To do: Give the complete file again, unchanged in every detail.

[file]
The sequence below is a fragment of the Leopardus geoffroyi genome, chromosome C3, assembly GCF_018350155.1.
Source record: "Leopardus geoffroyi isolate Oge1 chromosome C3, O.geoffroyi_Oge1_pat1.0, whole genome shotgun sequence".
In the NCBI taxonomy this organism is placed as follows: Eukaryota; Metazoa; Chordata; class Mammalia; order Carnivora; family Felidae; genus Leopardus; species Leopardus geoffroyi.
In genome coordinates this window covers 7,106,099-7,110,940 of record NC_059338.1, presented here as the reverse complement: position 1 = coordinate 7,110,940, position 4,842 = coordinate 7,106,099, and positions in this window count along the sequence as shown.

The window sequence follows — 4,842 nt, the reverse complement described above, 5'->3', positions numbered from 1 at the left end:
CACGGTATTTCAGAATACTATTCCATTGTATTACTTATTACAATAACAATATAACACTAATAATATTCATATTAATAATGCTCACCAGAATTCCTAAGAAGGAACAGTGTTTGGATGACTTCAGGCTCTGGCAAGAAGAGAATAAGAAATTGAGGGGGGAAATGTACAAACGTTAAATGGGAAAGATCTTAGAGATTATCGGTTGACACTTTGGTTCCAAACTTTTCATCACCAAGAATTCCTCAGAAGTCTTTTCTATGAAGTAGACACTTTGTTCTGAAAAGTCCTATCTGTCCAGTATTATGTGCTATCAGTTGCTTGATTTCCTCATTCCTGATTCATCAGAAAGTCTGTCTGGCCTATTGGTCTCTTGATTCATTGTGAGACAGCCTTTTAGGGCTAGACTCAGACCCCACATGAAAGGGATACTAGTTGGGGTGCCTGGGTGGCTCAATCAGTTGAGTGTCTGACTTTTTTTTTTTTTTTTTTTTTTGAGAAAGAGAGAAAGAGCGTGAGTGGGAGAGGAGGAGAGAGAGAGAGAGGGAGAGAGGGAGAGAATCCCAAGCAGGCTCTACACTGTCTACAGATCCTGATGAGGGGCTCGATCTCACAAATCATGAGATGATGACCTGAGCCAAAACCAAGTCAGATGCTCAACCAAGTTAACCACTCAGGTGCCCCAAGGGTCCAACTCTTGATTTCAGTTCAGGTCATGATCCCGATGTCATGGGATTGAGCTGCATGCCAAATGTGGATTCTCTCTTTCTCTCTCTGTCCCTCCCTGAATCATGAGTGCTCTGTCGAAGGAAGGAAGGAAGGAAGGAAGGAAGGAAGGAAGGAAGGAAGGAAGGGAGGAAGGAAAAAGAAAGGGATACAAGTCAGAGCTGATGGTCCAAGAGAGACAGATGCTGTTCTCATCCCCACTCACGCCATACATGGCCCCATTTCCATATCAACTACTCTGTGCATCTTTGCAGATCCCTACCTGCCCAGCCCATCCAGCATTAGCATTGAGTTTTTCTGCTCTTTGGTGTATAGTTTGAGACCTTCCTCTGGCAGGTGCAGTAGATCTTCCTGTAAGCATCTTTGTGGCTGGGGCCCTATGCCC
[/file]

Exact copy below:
The sequence below is a fragment of the Leopardus geoffroyi genome, chromosome C3, assembly GCF_018350155.1.
Source record: "Leopardus geoffroyi isolate Oge1 chromosome C3, O.geoffroyi_Oge1_pat1.0, whole genome shotgun sequence".
In the NCBI taxonomy this organism is placed as follows: Eukaryota; Metazoa; Chordata; class Mammalia; order Carnivora; family Felidae; genus Leopardus; species Leopardus geoffroyi.
In genome coordinates this window covers 7,106,099-7,110,940 of record NC_059338.1, presented here as the reverse complement: position 1 = coordinate 7,110,940, position 4,842 = coordinate 7,106,099, and positions in this window count along the sequence as shown.

The window sequence follows — 4,842 nt, the reverse complement described above, 5'->3', positions numbered from 1 at the left end:
CACGGTATTTCAGAATACTATTCCATTGTATTACTTATTACAATAACAATATAACACTAATAATATTCATATTAATAATGCTCACCAGAATTCCTAAGAAGGAACAGTGTTTGGATGACTTCAGGCTCTGGCAAGAAGAGAATAAGAAATTGAGGGGGGAAATGTACAAACGTTAAATGGGAAAGATCTTAGAGATTATCGGTTGACACTTTGGTTCCAAACTTTTCATCACCAAGAATTCCTCAGAAGTCTTTTCTATGAAGTAGACACTTTGTTCTGAAAAGTCCTATCTGTCCAGTATTATGTGCTATCAGTTGCTTGATTTCCTCATTCCTGATTCATCAGAAAGTCTGTCTGGCCTATTGGTCTCTTGATTCATTGTGAGACAGCCTTTTAGGGCTAGACTCAGACCCCACATGAAAGGGATACTAGTTGGGGTGCCTGGGTGGCTCAATCAGTTGAGTGTCTGACTTTTTTTTTTTTTTTTTTTTTTGAGAAAGAGAGAAAGAGCGTGAGTGGGAGAGGAGGAGAGAGAGAGAGAGGGAGAGAGGGAGAGAATCCCAAGCAGGCTCTACACTGTCTACAGATCCTGATGAGGGGCTCGATCTCACAAATCATGAGATGATGACCTGAGCCAAAACCAAGTCAGATGCTCAACCAAGTTAACCACTCAGGTGCCCCAAGGGTCCAACTCTTGATTTCAGTTCAGGTCATGATCCCGATGTCATGGGATTGAGCTGCATGCCAAATGTGGATTCTCTCTTTCTCTCTCTGTCCCTCCCTGAATCATGAGTGCTCTGTCGAAGGAAGGAAGGAAGGAAGGAAGGAAGGAAGGAAGGAAGGAAGGAAGGGAGGAAGGAAAAAGAAAGGGATACAAGTCAGAGCTGATGGTCCAAGAGAGACAGATGCTGTTCTCATCCCCACTCACGCCATACATGGCCCCATTTCCATATCAACTACTCTGTGCATCTTTGCAGATCCCTACCTGCCCAGCCCATCCAGCATTAGCATTGAGTTTTTCTGCTCTTTGGTGTATAGTTTGAGACCTTCCTCTGGCAGGTGCAGTAGATCTTCCTGTAAGCATCTTTGTGGCTGGGGCCCTATGCCC